# How can I create a random number that is cryptographically secure in python?

## Question:

I’m making a project in python and I would like to create a random number that is cryptographically secure, How can I do that? I have read online that the numbers generated by the regular randomizer are not cryptographically secure, and that the function `os.urandom(n)` returns me a string, and not a number.

## Answers:

You can get a list of random numbers by just applying `ord` function over the bytes returned by `os.urandom`, like this

``````>>> import os
>>> os.urandom(10)
'mxd4x94x00x7xbex04xa2R'
>>> type(os.urandom(10))
<type 'str'>
>>> map(ord, os.urandom(10))
[65, 120, 218, 135, 66, 134, 141, 140, 178, 25]
``````

Quoting `os.urandom` documentation,

Return a string of `n` random bytes suitable for cryptographic use.

This function returns random bytes from an OS-specific randomness source. The returned data should be unpredictable enough for cryptographic applications, though its exact quality depends on the OS implementation. On a UNIX-like system this will query `/dev/urandom`, and on Windows it will use `CryptGenRandom()`.

Since you want to generate integers in some specific range, it’s a lot easier to use the `random.SystemRandom` class instead. Creating an instance of that class gives you an object that supports all the methods of the `random` module, but using `os.urandom()` under the covers. Examples:

``````>>> from random import SystemRandom
>>> cryptogen = SystemRandom()
>>> [cryptogen.randrange(3) for i in range(20)] # random ints in range(3)
[2, 2, 2, 2, 1, 2, 1, 2, 1, 0, 0, 1, 1, 0, 0, 2, 0, 0, 0, 0]
>>> [cryptogen.random() for i in range(3)]  # random floats in [0., 1.)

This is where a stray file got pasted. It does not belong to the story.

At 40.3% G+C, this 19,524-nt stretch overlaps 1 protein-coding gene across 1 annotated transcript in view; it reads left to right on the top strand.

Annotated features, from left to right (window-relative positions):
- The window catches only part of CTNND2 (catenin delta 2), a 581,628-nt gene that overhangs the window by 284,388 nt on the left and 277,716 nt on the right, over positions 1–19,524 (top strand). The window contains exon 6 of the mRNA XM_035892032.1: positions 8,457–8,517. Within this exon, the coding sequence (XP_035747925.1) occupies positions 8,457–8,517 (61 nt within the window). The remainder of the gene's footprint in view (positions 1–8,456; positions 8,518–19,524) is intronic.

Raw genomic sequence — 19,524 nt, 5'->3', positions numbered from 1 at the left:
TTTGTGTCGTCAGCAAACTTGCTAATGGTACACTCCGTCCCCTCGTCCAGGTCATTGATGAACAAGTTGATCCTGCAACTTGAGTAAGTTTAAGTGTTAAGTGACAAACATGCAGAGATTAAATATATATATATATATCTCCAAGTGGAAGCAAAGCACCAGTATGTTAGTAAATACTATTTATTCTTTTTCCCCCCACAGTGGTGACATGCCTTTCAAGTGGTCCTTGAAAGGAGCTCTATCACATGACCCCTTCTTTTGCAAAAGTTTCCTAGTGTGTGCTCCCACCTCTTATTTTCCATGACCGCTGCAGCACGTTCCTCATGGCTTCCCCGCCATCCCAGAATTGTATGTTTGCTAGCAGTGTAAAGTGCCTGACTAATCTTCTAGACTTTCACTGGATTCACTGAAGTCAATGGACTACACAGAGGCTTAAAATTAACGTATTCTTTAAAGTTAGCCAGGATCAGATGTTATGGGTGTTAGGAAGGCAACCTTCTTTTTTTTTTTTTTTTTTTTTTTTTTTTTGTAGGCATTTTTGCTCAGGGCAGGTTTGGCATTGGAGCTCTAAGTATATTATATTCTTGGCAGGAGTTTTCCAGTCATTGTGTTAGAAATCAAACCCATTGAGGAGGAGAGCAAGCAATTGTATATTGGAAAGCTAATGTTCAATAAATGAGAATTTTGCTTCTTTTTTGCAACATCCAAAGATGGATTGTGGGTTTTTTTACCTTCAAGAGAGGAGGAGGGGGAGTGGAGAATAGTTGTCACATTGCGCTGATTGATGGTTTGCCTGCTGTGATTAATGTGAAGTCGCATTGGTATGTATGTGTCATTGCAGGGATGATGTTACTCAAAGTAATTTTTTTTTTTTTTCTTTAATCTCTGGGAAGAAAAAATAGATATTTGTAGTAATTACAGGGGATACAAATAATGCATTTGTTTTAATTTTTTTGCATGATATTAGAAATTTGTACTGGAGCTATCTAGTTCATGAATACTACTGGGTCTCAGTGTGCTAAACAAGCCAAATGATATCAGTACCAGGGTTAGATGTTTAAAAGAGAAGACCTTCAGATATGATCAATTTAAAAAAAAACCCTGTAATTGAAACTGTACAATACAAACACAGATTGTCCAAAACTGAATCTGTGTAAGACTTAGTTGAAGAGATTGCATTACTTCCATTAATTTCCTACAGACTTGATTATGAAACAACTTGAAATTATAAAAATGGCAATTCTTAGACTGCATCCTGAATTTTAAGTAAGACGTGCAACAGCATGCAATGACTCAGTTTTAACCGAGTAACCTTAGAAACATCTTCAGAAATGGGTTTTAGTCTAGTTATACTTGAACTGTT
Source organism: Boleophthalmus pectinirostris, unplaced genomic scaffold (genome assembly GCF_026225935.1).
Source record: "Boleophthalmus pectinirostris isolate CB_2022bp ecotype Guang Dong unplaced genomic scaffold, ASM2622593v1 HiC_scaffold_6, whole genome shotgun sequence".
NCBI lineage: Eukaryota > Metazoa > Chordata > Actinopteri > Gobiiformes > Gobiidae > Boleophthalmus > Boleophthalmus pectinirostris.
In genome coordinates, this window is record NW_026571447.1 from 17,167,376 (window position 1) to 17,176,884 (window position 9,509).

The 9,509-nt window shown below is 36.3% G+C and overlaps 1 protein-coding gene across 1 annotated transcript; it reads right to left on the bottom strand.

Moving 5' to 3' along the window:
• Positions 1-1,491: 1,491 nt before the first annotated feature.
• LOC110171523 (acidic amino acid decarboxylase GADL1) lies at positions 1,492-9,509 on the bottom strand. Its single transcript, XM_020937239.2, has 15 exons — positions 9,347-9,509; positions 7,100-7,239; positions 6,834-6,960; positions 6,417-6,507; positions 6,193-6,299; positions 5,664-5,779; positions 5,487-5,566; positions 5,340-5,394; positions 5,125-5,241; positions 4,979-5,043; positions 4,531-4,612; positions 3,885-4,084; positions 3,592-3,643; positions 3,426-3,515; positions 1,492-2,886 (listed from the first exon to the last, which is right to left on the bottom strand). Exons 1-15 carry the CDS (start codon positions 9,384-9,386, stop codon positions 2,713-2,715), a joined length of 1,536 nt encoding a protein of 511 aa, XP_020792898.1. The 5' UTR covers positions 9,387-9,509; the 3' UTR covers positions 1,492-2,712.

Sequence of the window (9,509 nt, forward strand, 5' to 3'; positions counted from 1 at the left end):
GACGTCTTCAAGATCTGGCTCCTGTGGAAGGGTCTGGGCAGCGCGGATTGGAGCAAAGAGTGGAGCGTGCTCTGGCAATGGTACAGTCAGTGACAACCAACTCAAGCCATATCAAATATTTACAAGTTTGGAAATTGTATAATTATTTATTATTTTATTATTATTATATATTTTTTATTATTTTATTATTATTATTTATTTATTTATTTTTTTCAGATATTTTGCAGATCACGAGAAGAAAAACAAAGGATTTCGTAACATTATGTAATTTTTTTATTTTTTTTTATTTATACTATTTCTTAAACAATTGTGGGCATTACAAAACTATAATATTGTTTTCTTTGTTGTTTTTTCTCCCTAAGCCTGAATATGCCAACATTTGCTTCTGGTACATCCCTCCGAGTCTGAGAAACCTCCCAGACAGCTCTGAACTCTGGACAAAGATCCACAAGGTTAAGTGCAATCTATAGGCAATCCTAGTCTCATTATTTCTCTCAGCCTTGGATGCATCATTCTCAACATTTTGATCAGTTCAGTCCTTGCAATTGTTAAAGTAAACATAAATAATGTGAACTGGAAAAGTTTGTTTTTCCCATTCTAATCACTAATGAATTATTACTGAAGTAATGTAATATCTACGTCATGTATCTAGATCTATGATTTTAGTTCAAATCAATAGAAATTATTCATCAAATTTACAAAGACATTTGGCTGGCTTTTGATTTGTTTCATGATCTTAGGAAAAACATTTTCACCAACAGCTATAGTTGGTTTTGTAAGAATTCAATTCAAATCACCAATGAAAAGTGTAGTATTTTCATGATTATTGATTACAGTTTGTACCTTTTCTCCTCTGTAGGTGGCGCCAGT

[0.2710009745425236, 0.016722063038868695, 0.8207742461236148]
``````

Etc. Using `urandom()` directly, you have to invent your own algorithms for converting the random bytes it produces to the results you want. Don’t do that ðŸ˜‰ `SystemRandom` does it for you.

Note this part of the docs:

class random.SystemRandom([seed])

Class that uses the os.urandom() function for generating random numbers from sources provided by the operating system. Not available on all systems. Does not rely on software state and sequences are not reproducible. Accordingly, the seed() and jumpahead() methods have no effect and are ignored. The getstate() and setstate() methods raise NotImplementedError if called.

If you want an `n`-bit random number, under Python 2.4+, the easiest method I’ve found is

``````import random
random.SystemRandom().getrandbits(n)
``````

Note that `SystemRandom` uses `os.urandom()`, so the result of this method is only as good as your system’s `urandom()` implementation.

Python 3.6 introduces a new secrets module, which “provides access to the most secure source of randomness that your operating system provides.” In order to generate some cryptographically secure numbers, you can call `secrets.randbelow()`.

``````secrets.randbelow(n)
``````

which will return a number between 0 and `n`.

To generate a cryptographically secure pseudorandom integer, you can use the following code:

``````int(binascii.hexlify(os.urandom(n)),16)
``````

Where `n` is an integer and, the larger `n` is, the larger the integer generated is.

You will have to import `os` and `binascii` first.

The result of this code can vary by platform.

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